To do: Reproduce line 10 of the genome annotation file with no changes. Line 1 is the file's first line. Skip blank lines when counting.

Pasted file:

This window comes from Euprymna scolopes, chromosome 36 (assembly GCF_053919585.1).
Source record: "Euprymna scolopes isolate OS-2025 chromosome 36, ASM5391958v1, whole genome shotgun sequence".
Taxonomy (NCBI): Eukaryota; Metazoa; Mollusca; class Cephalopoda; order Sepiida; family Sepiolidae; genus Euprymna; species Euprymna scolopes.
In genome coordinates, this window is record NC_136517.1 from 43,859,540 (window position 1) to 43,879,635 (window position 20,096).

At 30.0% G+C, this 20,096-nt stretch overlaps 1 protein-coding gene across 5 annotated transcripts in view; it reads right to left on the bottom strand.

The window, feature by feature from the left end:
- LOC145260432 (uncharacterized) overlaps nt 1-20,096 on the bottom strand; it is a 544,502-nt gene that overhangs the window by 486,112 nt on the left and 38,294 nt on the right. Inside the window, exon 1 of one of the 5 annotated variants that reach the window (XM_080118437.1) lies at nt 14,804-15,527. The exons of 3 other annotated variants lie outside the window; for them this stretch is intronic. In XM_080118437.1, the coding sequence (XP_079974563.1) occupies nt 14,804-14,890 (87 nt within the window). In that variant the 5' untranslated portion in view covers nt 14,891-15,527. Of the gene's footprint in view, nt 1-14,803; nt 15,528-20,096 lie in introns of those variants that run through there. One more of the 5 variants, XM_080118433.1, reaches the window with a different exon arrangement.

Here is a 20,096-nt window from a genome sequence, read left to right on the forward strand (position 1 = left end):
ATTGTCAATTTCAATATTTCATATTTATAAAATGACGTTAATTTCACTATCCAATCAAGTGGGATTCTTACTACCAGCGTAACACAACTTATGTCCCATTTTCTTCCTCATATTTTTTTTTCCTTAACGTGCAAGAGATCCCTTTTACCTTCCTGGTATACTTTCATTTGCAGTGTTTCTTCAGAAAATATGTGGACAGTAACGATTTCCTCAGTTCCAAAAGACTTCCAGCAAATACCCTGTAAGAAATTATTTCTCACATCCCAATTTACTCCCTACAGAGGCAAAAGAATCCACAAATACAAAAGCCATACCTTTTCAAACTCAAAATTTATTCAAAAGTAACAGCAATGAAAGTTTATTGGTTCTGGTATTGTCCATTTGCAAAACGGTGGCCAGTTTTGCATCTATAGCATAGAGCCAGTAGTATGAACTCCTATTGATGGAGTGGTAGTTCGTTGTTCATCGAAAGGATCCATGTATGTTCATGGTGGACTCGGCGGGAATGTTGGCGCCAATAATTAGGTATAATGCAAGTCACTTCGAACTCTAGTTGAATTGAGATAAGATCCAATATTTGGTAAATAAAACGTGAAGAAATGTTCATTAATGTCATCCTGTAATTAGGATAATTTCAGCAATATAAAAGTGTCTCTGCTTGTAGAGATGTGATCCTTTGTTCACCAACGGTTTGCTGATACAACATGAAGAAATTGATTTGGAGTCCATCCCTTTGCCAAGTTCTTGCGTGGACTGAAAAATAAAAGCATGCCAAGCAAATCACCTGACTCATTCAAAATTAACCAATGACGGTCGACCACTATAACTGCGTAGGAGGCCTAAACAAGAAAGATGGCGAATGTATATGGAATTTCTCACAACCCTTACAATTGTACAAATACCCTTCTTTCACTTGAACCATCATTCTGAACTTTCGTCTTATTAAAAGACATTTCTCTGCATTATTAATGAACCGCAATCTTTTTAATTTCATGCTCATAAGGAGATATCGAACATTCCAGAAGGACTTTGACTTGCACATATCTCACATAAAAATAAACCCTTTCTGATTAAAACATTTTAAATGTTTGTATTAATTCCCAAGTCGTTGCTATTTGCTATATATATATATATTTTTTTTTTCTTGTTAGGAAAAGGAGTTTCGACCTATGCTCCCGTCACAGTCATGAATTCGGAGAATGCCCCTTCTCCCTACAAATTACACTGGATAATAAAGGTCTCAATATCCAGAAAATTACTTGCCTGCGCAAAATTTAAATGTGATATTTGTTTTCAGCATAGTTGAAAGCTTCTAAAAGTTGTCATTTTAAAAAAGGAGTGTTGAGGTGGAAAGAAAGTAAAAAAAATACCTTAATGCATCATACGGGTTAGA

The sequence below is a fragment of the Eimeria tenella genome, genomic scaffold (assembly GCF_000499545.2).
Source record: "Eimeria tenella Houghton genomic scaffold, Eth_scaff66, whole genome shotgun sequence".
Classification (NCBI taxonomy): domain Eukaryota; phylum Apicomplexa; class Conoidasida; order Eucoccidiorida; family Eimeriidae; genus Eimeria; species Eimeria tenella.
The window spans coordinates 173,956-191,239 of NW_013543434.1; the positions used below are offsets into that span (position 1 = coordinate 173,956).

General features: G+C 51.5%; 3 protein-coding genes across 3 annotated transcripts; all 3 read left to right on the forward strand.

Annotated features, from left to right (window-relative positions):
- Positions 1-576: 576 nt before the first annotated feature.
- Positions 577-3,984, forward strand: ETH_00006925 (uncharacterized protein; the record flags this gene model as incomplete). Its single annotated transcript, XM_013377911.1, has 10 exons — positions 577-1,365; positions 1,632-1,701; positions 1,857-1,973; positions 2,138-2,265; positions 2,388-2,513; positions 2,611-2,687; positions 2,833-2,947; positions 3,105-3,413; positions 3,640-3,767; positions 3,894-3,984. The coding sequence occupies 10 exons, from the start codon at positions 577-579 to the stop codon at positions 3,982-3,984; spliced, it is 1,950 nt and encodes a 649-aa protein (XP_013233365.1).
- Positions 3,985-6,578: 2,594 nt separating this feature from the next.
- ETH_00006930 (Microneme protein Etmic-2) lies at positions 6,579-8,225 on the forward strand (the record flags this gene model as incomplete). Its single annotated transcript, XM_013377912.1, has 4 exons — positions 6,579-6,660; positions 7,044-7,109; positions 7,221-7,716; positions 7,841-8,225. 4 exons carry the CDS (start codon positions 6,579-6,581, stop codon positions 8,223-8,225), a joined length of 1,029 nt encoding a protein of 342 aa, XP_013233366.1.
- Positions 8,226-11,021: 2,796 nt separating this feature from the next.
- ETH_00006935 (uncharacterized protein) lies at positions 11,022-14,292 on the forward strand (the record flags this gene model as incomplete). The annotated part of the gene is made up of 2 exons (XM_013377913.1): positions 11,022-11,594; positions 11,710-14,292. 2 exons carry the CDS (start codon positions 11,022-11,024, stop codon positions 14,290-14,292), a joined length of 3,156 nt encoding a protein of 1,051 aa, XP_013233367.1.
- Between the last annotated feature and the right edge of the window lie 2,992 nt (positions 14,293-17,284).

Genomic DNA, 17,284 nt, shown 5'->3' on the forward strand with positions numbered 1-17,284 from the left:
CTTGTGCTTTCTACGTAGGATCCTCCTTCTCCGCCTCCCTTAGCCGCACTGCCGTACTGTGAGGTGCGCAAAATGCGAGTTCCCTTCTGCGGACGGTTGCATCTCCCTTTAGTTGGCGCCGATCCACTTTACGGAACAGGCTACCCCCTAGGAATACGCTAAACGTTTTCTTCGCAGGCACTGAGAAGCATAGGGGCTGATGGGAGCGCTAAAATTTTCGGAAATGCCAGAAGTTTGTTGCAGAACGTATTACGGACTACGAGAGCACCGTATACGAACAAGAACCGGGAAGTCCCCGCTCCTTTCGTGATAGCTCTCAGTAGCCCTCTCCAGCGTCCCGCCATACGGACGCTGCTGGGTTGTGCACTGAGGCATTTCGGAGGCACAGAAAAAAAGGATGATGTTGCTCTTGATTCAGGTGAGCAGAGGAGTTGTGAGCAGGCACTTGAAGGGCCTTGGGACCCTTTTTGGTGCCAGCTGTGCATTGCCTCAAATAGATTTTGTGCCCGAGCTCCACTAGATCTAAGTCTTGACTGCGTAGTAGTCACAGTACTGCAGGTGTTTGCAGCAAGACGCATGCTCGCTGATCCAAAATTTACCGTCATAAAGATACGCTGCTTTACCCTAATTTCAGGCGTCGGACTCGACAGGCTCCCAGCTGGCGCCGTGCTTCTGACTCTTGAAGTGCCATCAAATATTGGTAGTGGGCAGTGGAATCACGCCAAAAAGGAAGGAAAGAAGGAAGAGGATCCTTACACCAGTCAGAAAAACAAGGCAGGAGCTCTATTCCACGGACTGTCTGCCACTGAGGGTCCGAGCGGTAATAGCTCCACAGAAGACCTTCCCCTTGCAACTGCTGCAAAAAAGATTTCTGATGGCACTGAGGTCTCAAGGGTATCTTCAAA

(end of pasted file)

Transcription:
The sequence below is a fragment of the Eimeria tenella genome, genomic scaffold (assembly GCF_000499545.2).